In 1976, when I came to AA, there were few female members. In my 3rd month of recovery, I had a profound spiritual experience which I have related in other posts. I quickly learned to shut up about God as many members wanted to talk about alcohol only. Being female and a God person almost insured that I wouldn’t have a lot of group acceptance.
The focus for my recovery took a profound change in direction when I discovered ACOA. I have never “forgot” that I am first and foremost an alcoholic and am deeply grateful to be in recovery. Nor have I ever considered myself as recovered. Why change something that works for me? But ACOA gave me permission to not only feel my feelings but also to talk about them.
ACOA (Adult Children of Alcoholics) has gone through several name changes. In 1977, (one year after the beginning of my recovery in 1976), a group of Al-Anon members realized that they were all children of alcoholics. In later years, ACOA became ACA and/or COA.
Up until 1983, any Al-Anon meeting I attended was to help heal that child inside me who grew up in a very troubled family. But when I shared at Al-Anon meetings about my alcoholism, I felt a subtle change in the group of some members feeling that I didn’t belong in an Al-Anon meeting.
In ACOA or ACA meetings, I immediately knew that I belonged because they talked about feelings. I continued to be completely committed to my recovery with AA groups. But the AA groups were male-dominated groups whose members seemed to be proud of how far they had fallen to their bottoms. So I started attending ACOA and Codependents Anonymous as well as AA.I probably didn’t win any friends by reminding everyone in AA that you don’t have to be hit by a train to hear the whistle blowing.
Some links for your recovery journey:
“I have attended open AA meetings since I began Al-Anon. I was encouraged to go to open meetings to hear the stories of alcoholics and to better understand the disease. These open meetings remind me that hope never dies; that sobriety is possible; and that in many ways, we share the same fears. And every single speaker I hear says they wanted recovery for themselves, not because they were being nagged by a family member.”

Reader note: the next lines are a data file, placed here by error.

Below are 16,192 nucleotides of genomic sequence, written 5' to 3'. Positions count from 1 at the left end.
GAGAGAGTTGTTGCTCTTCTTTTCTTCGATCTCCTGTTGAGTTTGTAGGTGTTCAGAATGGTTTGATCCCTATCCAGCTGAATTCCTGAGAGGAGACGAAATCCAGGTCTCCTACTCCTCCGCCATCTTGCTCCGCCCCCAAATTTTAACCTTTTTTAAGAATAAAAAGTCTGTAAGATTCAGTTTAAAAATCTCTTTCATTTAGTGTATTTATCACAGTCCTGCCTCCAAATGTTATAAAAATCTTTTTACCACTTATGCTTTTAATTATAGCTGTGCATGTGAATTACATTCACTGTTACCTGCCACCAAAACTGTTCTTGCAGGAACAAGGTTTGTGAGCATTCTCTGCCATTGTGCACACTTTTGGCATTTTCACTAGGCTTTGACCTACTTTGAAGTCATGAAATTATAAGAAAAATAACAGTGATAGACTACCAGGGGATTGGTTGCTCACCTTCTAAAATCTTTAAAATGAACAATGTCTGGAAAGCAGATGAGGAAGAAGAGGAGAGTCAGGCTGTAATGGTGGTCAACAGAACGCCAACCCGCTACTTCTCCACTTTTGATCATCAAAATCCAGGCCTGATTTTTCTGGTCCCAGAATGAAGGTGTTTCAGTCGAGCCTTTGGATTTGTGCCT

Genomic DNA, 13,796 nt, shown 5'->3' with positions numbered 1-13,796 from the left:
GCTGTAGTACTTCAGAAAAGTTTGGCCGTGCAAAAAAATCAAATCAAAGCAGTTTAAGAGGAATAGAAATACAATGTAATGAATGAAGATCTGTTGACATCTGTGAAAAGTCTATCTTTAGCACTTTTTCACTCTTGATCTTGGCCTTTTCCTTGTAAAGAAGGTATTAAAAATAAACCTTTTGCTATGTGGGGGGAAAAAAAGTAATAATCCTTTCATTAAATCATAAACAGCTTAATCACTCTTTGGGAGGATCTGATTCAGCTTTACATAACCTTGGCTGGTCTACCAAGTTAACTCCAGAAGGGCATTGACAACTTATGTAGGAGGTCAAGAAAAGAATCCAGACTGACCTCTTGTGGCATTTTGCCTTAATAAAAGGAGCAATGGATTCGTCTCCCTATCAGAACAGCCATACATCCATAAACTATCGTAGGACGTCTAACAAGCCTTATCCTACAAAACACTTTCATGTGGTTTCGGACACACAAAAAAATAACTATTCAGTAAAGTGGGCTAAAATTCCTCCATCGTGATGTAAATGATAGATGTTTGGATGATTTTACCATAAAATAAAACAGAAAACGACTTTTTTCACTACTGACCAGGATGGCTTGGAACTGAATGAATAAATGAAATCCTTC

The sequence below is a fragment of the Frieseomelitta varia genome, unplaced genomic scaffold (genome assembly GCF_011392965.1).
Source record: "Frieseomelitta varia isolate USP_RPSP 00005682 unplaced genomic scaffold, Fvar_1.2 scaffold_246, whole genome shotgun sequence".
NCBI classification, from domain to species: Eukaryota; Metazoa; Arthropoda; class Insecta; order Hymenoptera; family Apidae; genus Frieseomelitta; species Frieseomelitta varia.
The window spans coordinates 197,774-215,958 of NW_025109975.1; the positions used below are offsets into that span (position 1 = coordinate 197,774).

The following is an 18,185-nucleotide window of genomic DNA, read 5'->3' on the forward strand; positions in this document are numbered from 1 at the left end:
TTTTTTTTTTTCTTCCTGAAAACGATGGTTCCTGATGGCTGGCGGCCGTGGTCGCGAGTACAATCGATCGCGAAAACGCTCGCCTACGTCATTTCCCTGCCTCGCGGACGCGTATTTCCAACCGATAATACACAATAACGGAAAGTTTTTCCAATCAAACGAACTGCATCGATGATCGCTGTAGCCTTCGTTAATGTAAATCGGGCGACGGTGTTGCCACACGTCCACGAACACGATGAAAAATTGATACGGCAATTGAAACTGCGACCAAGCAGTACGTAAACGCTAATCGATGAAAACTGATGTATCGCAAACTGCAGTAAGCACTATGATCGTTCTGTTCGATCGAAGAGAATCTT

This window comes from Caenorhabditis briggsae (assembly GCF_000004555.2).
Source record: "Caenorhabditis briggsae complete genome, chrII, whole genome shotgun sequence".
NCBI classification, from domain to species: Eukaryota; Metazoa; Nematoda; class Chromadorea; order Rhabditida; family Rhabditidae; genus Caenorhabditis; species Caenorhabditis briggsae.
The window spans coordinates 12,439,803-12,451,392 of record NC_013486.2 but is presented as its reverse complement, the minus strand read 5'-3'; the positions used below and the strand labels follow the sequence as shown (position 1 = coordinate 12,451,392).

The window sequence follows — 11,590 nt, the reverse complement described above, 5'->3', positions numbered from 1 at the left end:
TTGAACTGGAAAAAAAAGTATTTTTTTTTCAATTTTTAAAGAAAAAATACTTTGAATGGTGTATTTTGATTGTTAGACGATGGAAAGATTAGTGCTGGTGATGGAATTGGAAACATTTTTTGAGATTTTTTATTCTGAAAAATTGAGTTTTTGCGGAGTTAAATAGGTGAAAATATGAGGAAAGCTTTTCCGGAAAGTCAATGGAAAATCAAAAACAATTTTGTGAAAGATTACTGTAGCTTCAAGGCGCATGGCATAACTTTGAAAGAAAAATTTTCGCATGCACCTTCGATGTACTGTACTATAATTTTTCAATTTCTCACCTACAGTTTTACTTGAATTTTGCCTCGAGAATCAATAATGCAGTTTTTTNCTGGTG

“The two programs were closely allied in their origins and are naturally drawn together by their family ties. Yet the Twelve Traditions emphasize that each works more effectively if it remains separate. Thus, there can be no combining, joining, or uniting which would result in the loss of identity of either fellowship. Separateness rules out affiliation or merging, but it does not exclude cooperation with AA or acting together for mutual benefit.”
“Some of the open AA meetings I attend are speaker meetings where I get to hear someone’s “story” of what it was like, what happened and what it is like now. The first open AA meeting I attended was a speaker meeting. I was so moved by what I heard that I developed a great awe for the miracles that can occur in recovery. I was moved in that meeting to tears. There was no blaming of the family, just a focus on their recovery through the steps. I realized then the power of those steps because if they could help someone who was in such dire circumstances with alcoholism, then they surely could help me.”
“When I go to open Big Book studies or open discussion meetings, I know to not share but say that I am a grateful member of Al-Anon who is there to listen. I learned that at AA meetings, even open ones, it is only appropriate for alcoholics (or people there because of their own drinking problem) to share (unless specifically asked to be a speaker). The primary purpose is for alcoholics to stay sober and help other alcoholics to achieve sobriety. I can’t do that from my non-alcoholic perspective. It would be equally inappropriate for an alcoholic who isn’t affected by someone else’s drinking to share at an Al-Anon meeting. Or for a friend, who is along to just lend moral support, to share.”